Many of the more successful lots that featured in an exceptional book sale conducted by Lawrences (25% buyer’s premium) of Crewkerne on March 16 reference a man described as one of the more famous Victorians you’ve probably never heard of.
An extensive and previously unrecorded archive of items relating to the great showman, author, and entrepreneur, Albert Smith (1816-60), was consigned for auction directly from the family of his sister, Laura Eady.
Despite being the subject of a 2015 biography by Alan McNee called The Cockney who sold the Alps, Smith is certainly not a familiar figure today.
During his lifetime, however, he was a household name in England, and someone who thrilled audiences with accounts of his ascent of Mont Blanc in a show at London’s ‘Egyptian Hall’ that was managed by his brother and ran to some 2000 performances over a period of six years.
An inveterate entertainer, Smith was also a doctor, writer and much more besides, and it has been said of him that his many talents were outstripped only by his boundless self-belief and huge personality.
Even Queen Victoria referred to him in her journal as “inimitable”.
Much admired in literary and artistic circles, Smith was well known to the ‘Punch Crowd’, and friends with Charles Dickens, Wilkie Collins and other regulars at the Garrick Club, where he was part of the younger ‘Bohemia’ crowd.
To the captain
Still in the original blue wrappers and inscribed on the title-page “Captain Phillipps with the author’s regards 1852” was a copy of Smith’s Mont Blanc, a work printed for private circulation in that same year. A copy owned by Smith’s sister, it sold at £4400 – some 10 times the high estimate.
That Mont Blanc lot was part of a 50-lot collection offered at Lawrences comprising original manuscripts, books, letters, and items produced to accompany his shows.
A folder of his autograph lecture notes on his Alpine ascent was sold at £4000, and bid to £6500 was a large collection of loose manuscripts that included one of 34pp titled ‘Mont Blanc to China’ and related to an entertainment given at the Piccadilly ‘Egyptian Hall’ that opened in December 1858.
Numerous items relating to his travels and adventures were part of this collection.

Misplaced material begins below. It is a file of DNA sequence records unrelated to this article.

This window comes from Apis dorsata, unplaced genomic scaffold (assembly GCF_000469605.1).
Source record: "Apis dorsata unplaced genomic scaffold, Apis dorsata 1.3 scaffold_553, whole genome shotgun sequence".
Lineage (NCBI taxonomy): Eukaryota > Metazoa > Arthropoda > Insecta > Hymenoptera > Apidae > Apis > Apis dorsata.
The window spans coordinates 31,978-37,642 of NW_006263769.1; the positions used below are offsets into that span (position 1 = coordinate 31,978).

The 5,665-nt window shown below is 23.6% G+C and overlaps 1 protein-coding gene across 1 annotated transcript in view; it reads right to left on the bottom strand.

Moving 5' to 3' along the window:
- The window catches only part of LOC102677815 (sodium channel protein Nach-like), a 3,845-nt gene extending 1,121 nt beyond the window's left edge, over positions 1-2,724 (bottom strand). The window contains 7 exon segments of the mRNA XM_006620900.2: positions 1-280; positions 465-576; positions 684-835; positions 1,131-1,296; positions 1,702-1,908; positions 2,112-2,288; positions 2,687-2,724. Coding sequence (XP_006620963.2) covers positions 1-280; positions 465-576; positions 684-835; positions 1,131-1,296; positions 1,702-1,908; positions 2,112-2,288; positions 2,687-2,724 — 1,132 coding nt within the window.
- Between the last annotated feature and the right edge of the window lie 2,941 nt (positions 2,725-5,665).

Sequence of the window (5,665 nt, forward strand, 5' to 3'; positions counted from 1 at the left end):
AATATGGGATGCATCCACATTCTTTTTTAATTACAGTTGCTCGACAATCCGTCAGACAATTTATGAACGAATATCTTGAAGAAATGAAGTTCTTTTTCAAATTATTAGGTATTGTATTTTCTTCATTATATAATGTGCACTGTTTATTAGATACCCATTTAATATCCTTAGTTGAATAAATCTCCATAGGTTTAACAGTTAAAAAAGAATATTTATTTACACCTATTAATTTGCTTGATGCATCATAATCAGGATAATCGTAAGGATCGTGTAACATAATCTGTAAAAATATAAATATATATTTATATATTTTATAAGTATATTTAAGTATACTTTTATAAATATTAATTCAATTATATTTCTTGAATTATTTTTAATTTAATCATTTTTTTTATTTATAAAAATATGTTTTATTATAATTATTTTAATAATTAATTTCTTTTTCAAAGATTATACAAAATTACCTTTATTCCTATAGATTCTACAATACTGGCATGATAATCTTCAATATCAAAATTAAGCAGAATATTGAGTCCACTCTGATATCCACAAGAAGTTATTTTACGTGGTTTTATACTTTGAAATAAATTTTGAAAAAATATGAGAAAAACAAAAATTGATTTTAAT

Among them were copies of a short-lived comic journal, The Man in the Moon, which ran to 30 editions and was intended to be a rival for Punch, along with other short works of comic fiction. This lot sold within estimate at £160.
Autograph material by Rudyard Kipling included a lot comprising 26 letters written to a Captain Edward Bayly (or Bayley) at various addresses, among them the Royal Naval College, HMS Pelorus and HMS Aurora, which sold at £6000.
Captain Bayly’s own archive made up the following lot and included journals from some of the ships mentioned, as well as ephemeral items relating to his time in China. It sold at £6500.
Items of note also included one of just 50 signed copies of Twenty Poems by Hugh MacDiarmid… of 1977. Privately published by William Johnstone, whose lithographs illustrate each fascicle of the work, and containing one signed original, it sold at £1300.
Illustrated by Alfred Crowquill was an 1843 edition of Beauty and the Beast that a 15-year-old Charles Dodgson (Lewis Carroll) inscribed for his sister Mary as a birthday present in 1847.
It was not in great condition but, another of those lots that had once belonged to Eady. It sold at £1400.
A copy of the 1866, first American edition of Alice’s Adventures in Wonderland, bound from the sheets of the very rare, suppressed English first edition of the previous year, was sold at £2000.
A number of the sale’s other more expensive lots are described below.